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Storage Management

The course is part of these learning paths

Google Cloud Platform for System Administrators
course-steps 3 certification 1 quiz-steps 3

Contents

keyboard_tab
Introduction
Stackdriver
2
3
Logging8m 48s
5
Tracing2m 59s
Testing
6
Testing2m 49s
Storage Management
Conclusion
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Start course
Overview
DifficultyIntermediate
Duration56m
Students991

Description

Once you have implemented your application infrastructure on Google Cloud Platform, you will need to maintain it. Although you can set up Google Cloud to automate many operations tasks, you will still need to monitor, test, manage, and troubleshoot it over time to make sure your systems are running properly.

This course will walk you through these maintenance tasks and give you hands-on demonstrations of how to perform them. You can follow along with your own GCP account to try these examples yourself.

Learning Objectives

  • Use Stackdriver to monitor, log, report on errors, trace, and debug
  • Ensure your infrastructure can handle higher loads, failures, and cyber-attacks by performing load, resilience, and penetration tests
  • Manage your data using lifecycle management and migration from outside sources
  • Troubleshoot SSH errors, instance startup failures, and network traffic dropping

 

Transcript

Once you’ve set up your Cloud Storage buckets and applied the right security settings to them, you’ll still need to manage them on an ongoing basis.

One of your first tasks will likely be to get data into your Cloud Storage buckets. If you need to upload data from an on-premise location, then you have three options: the Cloud Storage console, gsutil, or offline media import / export.

The easiest way is to click on a bucket in the Cloud Storage console and then click “Upload Files” or “Upload Folder”. You can even view the uploaded file from the console if it’s the type of file that a web browser knows how to display.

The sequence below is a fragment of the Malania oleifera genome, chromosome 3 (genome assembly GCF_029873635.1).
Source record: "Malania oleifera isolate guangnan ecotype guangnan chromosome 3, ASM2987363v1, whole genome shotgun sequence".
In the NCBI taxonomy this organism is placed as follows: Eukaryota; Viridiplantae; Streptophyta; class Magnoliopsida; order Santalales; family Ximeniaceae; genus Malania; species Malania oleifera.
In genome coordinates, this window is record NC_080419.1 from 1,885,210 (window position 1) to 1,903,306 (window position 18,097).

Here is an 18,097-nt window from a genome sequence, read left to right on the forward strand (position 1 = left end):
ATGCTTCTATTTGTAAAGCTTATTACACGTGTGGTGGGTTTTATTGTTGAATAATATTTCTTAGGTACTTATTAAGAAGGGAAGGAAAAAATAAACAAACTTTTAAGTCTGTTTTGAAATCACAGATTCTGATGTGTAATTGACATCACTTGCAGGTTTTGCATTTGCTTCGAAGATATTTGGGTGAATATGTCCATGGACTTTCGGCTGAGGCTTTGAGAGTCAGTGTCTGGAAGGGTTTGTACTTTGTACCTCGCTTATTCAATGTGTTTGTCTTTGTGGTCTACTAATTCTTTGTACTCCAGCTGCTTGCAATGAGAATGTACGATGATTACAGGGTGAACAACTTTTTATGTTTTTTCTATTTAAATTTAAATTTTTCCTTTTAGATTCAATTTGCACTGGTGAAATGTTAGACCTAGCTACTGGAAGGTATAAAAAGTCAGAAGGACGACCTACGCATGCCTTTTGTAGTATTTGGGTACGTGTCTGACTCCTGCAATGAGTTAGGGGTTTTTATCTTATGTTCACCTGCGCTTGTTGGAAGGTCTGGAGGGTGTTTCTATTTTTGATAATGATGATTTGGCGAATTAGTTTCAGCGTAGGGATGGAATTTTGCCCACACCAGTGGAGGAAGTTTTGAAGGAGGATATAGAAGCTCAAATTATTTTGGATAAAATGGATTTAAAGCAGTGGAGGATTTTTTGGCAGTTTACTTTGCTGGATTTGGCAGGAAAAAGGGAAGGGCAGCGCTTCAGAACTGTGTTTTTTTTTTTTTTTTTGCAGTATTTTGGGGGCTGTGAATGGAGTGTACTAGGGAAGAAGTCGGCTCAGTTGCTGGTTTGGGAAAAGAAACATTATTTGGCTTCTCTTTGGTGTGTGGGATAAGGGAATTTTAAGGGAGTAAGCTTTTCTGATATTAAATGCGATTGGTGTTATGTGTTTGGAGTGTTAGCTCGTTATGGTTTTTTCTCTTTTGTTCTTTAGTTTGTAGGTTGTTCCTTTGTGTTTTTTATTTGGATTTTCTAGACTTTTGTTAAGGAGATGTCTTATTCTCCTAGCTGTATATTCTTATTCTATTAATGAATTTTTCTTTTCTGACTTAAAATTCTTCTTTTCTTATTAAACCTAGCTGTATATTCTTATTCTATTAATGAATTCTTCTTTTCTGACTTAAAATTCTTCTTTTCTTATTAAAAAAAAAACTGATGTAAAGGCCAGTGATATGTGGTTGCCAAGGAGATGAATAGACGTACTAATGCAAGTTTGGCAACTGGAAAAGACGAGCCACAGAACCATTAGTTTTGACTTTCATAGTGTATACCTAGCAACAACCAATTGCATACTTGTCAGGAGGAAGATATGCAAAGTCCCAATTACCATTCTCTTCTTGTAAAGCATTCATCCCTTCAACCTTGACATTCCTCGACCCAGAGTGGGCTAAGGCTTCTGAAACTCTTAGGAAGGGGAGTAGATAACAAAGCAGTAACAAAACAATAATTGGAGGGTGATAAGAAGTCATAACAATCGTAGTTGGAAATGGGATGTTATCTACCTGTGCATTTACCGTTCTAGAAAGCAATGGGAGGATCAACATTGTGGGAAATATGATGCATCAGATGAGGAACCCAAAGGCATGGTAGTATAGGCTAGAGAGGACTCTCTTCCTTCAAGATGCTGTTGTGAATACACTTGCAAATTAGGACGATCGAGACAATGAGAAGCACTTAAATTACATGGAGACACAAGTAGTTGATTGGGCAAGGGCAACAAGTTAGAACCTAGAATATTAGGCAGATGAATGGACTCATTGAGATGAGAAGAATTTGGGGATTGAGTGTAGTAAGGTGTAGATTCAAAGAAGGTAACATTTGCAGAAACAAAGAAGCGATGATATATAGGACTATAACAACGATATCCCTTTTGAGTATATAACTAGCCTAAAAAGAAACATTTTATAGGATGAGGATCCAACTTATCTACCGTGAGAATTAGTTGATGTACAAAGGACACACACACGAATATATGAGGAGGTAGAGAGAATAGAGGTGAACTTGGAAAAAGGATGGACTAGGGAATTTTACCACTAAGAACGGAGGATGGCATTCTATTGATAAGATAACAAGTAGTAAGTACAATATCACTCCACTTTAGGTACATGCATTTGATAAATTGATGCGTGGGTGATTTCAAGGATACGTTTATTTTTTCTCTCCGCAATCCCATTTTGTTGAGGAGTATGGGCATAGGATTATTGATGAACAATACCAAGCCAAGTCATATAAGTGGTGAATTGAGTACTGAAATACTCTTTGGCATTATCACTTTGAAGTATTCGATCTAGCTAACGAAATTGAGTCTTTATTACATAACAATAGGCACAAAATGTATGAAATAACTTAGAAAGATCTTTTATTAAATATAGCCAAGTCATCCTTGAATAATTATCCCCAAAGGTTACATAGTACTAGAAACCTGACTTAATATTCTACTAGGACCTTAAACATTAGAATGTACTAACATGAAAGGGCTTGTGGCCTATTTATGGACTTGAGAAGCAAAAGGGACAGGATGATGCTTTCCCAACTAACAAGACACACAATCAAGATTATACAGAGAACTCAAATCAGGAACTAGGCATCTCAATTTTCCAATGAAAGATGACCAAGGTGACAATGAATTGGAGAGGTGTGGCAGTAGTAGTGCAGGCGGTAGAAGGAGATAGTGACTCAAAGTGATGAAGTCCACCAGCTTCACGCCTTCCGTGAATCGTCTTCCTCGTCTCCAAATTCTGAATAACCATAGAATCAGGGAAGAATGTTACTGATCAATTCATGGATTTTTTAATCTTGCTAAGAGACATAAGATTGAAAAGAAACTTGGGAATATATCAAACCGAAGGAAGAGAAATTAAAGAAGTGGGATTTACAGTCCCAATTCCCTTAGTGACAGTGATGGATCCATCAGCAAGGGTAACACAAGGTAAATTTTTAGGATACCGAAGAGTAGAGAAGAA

The second way is to use the “gsutil” command. For example, to upload a folder called “example-folder” from your desktop, you would use “gsutil cp -r Desktop/example-folder” and then put “gs://” and the name of the bucket. And now if we go back to the Cloud Storage console, we can see the uploaded folder.

If you have a slow or expensive internet connection, then you may want to use the third option, which is to get a third-party provider, such as Iron Mountain, to upload your data. You would send them hard disks, storage arrays, tapes, or other media, and they would upload the data over their own connection. Other cloud providers, such as AWS and Azure, offer data import services themselves, but Google does not currently have their own offering, so you would need to use a third party.

If you need to transfer data from another cloud provider, then you can use the Google Cloud Storage Transfer Service. I’ll show you how it works.

Click “Transfer” in the left-hand menu. Then click the “Create transfer” button. Under “Select source”, there are three options: you can transfer from another Google Cloud Storage bucket, an Amazon S3 bucket, or from a URL. I’m going to transfer from another Cloud Storage bucket to simulate transferring from another cloud provider because it works the same way.

Click the Browse button and select the bucket. Then say which files to include in the transfer by specifying their prefix, such as “example”. You can also exclude files in the same way. Another option is to specify that you only want files modified recently, say in the last 24 hours. Of course, if you want to copy the entire contents of the bucket, then you don’t need to put in any filters.

Now choose the destination bucket. There are also some options for how it handles overwrites and deletions. By default, an object will only be overwritten when the source version is different from the destination version. Also by default, no objects will be deleted from either the source or the destination. I’ll just leave it with the default settings.